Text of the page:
"Cash is King" for Construction Contractors
Understanding the sources and uses of cash can help any contracting business ensure that cash is available to buy necessary equipment, hire personnel and cover operational start up expenses. Here are a few tips that can help you understand and manage cash flow in order to maintain strong working capital for future projects.
1. Understand What Drives Your Cash Flow - Reviewing balance sheets and income statements are very important, but reviewing and understanding your cash flow report will help your contracting business better understand the sources and uses of cash during specific time periods. This will help in better understanding how your cash flow is being used and whether your business is building or draining cash.
2. Actively Manage Cash Payments - Take advantage of discounted payment terms if cash flow allows. 2% discounts if paid in 10 days can reap serious cash flow rewards over a one year period. If cash flow is tight, consider bartering for services or delaying payments as long as the payments are within terms.
3. Manage Monthly Expenses - Review recurring expenses to ensure they are needed or can be reduced. Manage peaks in workload through the use of LEAN office services, outsourcing or using temps. Consider changes in lease agreements for vehicles and equipment and review regularly monthly service plans on cell phones, internet, etc.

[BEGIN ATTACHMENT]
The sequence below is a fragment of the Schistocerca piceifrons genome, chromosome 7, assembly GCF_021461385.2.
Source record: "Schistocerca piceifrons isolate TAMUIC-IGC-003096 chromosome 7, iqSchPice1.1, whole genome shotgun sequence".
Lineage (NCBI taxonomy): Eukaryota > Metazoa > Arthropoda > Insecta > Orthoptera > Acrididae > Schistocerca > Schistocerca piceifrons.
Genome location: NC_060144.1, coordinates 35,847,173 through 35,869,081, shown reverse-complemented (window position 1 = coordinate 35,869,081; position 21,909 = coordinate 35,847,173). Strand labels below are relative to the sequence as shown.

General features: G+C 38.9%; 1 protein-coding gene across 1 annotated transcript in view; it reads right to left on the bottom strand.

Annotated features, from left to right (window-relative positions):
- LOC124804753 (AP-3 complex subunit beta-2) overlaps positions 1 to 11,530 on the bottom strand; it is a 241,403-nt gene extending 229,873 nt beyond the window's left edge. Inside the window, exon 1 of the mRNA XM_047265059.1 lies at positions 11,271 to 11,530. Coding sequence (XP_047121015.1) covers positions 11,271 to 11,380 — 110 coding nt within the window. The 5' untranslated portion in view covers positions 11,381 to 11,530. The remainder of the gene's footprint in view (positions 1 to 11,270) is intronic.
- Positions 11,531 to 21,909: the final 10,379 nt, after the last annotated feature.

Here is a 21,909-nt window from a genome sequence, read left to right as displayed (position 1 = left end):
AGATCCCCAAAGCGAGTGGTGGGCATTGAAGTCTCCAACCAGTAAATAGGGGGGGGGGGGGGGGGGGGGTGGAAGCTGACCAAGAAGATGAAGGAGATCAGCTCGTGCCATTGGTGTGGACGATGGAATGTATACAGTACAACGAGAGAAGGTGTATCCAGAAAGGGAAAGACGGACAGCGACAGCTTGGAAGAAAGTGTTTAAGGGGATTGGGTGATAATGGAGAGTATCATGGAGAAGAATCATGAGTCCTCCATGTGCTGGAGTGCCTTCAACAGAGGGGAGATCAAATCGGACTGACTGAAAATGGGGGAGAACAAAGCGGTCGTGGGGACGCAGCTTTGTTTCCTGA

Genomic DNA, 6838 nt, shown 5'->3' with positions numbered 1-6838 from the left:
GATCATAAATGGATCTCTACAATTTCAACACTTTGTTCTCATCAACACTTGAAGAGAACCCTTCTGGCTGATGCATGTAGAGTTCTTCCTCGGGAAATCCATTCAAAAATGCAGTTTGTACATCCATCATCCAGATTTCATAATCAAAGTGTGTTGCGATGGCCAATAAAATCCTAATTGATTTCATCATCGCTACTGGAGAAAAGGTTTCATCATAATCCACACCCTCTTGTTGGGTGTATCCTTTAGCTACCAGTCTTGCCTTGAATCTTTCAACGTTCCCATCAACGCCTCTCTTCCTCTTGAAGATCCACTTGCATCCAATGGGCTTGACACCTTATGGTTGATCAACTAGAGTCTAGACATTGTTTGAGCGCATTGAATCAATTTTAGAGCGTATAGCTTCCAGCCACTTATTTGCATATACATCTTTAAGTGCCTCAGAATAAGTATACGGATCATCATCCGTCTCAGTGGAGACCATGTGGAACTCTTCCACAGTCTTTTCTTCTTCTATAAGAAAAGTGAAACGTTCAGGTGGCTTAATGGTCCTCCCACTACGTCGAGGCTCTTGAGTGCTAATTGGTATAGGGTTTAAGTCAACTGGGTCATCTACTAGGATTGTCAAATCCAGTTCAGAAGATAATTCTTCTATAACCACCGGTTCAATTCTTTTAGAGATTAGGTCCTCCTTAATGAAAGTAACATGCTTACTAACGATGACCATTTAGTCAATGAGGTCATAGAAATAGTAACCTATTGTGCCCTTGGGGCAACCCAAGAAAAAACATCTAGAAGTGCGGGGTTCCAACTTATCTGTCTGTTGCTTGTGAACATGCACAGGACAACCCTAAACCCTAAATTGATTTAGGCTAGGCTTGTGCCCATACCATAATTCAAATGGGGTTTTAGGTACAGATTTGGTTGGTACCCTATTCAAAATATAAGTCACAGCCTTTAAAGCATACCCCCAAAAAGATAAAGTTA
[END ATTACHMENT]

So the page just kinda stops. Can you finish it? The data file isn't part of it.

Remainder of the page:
4. Have Other Sources of Financing Available - In the event that cash on hand does not cover investment needs for equipment, etc., ensure that other sources of financing are available to help with short term cash flow needs. Other sources of financing could be lines of credit with financial institutions or term loans that range from 3-18 months.
5. Collect Receivables Timely - Ensuring that clients stay within payment terms will ensure that you are not financing their project. Offer discounts where necessary to collect cash faster. Ask for partial payments up front or larger initial payments on projects. Offer different payment options such as credit cards. There is no risk to you of the customer overdrawing their account or a delay caused by mail service from checks.
6. Review Collection Process - Look for ways to better improve the collection process. Understand customer preferences for billing. Can the invoice be emailed versus mailed? Is all contact information for the customer up to date to ensure timely receipt of the invoice?
7. Don't wait until it is to late on delinquent receivables to collect. Use a reputable collection agency to step in an collect receivables when they meet the credit term limits. This will let customers know that late payment is not acceptable.
Feel free to reach out to Capital for Contractors if your contracting business is seeking additional working capital. We offer business loans, lines of credit, and AR factoring.